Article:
In law, there is a saying that you do not get two bites from the same apple. This means if a court issues a final judgment on the merits of your claim, you cannot file another lawsuit against the same parties involving the same claim. Does a dismissal without prejudice bar you from filing another lawsuit?
Robert Palermo and his wife filed a personal injury lawsuit against CanadianOxy and its insurers, including Certain Underwriters, for the injuries Palermo allegedly suffered from his on-the-job exposure to asbestos-containing materials. In response, Certain Underwriters filed an answer, raising various affirmative defenses and seeking contributions from several entities. Some of the third parties from whom Certain Underwriters sought contribution filed exceptions based on procedural issues, including improper service and lack of jurisdiction. The trial court granted these exceptions.
Certain Underwriters did not re-serve the third parties to remedy the improper service within the time specified in the trial court order, so the court dismissed the Certain Underwriters’ claims against the third parties without prejudice under La. C.C.P. art. 932(B). Certain Underwriters were granted leave to file a supplemental demand. Certain third parties then filed various exceptions, including an exception of res judicata.
Res judicata means a matter the court has already ruled on cannot be pursued again. The trial court granted the exception of res judicata, holding under La. R.S. 13:4231, Certain Underwriters could not file another third-party demand given the prior dismissal of their claims. Certain Underwriters appealed, arguing the trial court erred in granting the exceptions of res judicata.
The appellate court considered whether the trial court erred in maintaining the third parties’ exceptions of res judicata, which barred Certain Underwriters from continuing to pursue their claims. Here, the trial court had previously granted a dismissal without prejudice. Although res judicata is intended to prevent re-litigation of claims that a court has already decided, it does not apply if there is doubt about whether a party’s substantive rights were previously finally resolved.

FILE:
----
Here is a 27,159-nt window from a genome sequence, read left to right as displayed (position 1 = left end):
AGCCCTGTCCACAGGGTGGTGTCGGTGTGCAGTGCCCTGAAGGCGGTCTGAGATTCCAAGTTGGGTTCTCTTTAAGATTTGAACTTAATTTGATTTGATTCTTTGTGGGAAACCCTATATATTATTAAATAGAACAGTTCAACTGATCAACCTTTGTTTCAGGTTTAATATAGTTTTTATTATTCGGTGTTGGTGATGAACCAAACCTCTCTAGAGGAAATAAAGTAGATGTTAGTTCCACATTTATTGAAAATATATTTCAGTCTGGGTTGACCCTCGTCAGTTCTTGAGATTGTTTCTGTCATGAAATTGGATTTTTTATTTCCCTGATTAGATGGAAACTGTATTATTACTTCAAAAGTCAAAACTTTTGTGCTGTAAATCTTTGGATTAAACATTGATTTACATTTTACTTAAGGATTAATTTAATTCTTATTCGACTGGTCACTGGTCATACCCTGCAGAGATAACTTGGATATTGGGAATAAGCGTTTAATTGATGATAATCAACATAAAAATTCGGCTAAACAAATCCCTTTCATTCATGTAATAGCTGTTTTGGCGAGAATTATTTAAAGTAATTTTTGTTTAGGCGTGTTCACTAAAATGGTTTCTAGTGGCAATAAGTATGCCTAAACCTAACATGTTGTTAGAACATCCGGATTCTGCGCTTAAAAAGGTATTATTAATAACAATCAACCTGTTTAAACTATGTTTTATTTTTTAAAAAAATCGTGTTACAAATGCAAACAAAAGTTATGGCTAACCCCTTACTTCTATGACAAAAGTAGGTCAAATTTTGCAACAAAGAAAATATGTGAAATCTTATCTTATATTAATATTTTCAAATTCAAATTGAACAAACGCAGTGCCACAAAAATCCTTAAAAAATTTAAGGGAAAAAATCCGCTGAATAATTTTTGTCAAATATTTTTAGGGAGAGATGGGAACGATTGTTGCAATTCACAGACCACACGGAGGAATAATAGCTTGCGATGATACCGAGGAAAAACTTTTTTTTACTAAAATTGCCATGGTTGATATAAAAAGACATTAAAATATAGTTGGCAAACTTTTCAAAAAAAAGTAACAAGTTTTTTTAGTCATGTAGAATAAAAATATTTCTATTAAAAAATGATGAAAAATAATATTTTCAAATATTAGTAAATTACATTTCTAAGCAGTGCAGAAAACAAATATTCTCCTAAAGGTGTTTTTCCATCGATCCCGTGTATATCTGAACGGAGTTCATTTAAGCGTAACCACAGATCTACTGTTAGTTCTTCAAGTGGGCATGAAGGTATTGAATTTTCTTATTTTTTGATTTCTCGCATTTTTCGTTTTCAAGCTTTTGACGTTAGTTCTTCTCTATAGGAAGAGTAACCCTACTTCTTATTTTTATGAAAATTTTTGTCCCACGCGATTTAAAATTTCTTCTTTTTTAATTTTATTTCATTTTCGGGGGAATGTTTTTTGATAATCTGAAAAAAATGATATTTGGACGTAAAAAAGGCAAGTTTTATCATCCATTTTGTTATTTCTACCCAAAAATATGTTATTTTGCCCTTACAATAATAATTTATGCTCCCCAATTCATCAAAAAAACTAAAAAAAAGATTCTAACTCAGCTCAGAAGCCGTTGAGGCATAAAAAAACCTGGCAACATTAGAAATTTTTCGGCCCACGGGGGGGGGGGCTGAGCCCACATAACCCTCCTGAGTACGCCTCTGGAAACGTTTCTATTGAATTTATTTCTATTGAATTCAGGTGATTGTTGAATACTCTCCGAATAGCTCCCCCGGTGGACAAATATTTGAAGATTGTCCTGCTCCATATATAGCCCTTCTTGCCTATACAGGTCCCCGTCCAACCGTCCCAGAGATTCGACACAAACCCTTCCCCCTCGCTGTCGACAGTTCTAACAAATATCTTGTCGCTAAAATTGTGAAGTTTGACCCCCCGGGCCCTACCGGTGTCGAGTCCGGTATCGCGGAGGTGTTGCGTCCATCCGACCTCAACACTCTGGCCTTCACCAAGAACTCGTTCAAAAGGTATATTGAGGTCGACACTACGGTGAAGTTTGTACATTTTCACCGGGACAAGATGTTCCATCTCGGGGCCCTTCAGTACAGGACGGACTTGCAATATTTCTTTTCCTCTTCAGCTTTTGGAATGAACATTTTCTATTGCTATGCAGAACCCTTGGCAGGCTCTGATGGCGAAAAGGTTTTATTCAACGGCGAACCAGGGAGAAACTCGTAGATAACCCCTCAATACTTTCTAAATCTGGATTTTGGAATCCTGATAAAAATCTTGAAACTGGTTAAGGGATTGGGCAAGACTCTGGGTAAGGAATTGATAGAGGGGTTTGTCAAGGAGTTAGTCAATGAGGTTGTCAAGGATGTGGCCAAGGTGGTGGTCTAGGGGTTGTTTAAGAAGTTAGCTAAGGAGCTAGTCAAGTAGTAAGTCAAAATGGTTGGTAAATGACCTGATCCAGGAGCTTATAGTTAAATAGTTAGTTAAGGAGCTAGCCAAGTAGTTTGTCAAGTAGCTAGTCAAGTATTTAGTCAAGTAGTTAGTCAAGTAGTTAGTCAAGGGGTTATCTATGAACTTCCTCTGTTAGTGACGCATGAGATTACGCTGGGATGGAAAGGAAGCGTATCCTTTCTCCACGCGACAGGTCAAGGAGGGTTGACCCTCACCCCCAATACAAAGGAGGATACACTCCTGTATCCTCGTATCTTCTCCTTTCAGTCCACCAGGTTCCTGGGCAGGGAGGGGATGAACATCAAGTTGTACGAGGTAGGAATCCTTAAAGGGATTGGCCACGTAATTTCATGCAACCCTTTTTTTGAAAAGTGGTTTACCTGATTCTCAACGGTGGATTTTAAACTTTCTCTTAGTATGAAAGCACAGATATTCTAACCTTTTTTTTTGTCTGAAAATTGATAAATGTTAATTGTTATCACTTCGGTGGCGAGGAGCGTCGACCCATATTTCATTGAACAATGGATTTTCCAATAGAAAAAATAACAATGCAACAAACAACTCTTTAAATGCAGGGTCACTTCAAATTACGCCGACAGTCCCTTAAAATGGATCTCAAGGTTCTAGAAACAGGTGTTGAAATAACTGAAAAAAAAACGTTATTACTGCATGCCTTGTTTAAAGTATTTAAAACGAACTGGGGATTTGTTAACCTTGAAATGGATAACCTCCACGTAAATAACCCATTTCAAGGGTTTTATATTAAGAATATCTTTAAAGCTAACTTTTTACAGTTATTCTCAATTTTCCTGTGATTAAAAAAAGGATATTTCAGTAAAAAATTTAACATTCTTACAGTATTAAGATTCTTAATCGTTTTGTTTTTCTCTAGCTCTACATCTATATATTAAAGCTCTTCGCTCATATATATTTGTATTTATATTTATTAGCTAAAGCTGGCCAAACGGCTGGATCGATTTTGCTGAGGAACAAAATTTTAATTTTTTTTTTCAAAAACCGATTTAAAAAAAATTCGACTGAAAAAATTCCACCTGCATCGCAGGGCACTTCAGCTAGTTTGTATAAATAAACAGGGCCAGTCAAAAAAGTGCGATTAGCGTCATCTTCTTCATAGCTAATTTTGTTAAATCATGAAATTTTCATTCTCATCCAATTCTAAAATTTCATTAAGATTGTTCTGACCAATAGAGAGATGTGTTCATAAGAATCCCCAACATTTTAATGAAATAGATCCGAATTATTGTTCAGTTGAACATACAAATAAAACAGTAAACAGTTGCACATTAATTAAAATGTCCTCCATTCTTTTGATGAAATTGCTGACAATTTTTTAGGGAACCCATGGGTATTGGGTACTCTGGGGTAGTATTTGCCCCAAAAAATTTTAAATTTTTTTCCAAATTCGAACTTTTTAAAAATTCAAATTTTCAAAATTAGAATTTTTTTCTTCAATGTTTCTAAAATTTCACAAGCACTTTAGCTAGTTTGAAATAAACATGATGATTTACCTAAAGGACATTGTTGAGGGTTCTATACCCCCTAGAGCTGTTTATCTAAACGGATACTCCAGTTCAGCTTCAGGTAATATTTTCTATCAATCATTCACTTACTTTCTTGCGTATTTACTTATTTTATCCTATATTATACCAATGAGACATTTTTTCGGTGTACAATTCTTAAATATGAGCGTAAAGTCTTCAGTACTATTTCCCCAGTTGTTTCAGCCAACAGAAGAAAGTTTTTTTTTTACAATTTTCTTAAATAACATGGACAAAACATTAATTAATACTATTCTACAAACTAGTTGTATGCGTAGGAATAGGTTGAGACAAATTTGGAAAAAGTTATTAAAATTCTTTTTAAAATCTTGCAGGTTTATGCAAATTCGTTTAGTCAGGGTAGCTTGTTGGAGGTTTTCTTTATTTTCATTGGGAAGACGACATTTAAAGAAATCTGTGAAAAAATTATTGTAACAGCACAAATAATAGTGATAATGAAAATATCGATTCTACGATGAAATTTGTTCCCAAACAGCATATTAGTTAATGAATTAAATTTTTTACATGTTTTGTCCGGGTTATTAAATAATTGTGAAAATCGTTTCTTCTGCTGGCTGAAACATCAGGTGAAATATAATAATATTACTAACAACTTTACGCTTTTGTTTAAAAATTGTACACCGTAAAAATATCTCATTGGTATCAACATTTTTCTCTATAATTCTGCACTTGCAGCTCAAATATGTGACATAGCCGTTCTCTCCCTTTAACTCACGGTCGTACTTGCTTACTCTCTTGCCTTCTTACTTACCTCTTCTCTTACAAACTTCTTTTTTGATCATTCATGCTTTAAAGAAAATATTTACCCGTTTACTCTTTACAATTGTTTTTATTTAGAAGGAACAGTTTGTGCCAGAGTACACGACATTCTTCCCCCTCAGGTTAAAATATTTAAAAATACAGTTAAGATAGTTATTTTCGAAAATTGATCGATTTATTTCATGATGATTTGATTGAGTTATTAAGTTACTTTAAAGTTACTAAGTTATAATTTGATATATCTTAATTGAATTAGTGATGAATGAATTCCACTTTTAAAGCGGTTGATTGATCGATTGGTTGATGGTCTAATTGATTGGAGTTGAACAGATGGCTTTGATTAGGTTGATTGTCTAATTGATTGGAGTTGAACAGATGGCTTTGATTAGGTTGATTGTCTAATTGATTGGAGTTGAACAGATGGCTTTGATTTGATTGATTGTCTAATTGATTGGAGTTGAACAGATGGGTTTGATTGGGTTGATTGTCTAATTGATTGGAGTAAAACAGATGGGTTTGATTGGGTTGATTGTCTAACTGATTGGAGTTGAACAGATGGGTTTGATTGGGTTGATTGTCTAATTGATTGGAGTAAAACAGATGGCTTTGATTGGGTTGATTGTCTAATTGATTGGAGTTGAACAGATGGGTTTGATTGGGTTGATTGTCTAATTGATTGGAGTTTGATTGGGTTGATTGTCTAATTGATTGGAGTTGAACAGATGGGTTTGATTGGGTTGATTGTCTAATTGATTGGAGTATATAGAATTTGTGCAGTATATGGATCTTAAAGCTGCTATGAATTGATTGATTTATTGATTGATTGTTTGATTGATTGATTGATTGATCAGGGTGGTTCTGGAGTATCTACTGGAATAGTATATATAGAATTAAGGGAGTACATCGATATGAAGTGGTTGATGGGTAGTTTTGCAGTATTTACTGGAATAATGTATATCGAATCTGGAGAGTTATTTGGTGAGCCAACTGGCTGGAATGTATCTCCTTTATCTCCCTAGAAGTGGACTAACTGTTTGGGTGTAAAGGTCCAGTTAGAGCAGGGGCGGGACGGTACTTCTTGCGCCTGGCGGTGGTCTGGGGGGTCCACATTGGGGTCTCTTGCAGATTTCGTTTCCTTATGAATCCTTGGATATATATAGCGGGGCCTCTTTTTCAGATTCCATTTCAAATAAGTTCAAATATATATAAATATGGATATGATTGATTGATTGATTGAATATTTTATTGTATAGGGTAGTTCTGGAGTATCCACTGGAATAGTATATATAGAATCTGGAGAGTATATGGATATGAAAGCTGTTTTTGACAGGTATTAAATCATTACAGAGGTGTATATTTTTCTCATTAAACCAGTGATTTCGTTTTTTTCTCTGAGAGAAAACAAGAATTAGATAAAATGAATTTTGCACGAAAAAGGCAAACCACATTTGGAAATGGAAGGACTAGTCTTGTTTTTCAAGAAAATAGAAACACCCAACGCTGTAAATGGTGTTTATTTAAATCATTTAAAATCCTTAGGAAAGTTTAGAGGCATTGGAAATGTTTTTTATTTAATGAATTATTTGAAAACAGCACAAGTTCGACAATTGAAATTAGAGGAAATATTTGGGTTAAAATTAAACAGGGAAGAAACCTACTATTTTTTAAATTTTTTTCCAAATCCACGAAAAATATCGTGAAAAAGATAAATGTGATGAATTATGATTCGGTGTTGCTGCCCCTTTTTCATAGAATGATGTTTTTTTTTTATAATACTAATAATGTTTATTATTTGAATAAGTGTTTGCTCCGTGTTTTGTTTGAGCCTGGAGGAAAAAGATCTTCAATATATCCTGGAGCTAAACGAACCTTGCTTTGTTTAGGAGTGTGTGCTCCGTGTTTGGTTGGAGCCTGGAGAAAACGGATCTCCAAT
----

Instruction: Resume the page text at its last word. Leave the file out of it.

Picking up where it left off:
In this case, the plaintiffs’ main demand was still pending. Further, the initial dismissal of the third-party demands was without prejudice and based on procedural grounds (improper process), not substantive grounds. Therefore, it did not affect the parties’ substantive rights. Because the dismissal without prejudice did not address the merits of the claim, it was not a final judgment where res judicata could apply. A dismissal without prejudice does not bar another lawsuit based on the same cause of action. See La. C.C.P. art. 1673. Furthermore, it would be useless to require Certain Underwriters to file a new lawsuit for their viable third-party demands. Therefore, the appellate court reversed the trial court’s grant of the exceptions of res judicata
During litigation, the court will likely rule on a variety of motions. One of these could result in a dismissal without prejudice. Although a dismissal might sound final, a good lawyer can advise you on whether your potential claim is barred by res judicata because of a dismissal without prejudice.
Additional Sources: Robert Frank Palermo v. Century Indemnity Co., et al.
Article Written By Berniard Law Firm
Additional Berniard Law Firm Article on Res Judicata: Ascension Parish Plaintiff has Lawsuit Barred due to Res Judicata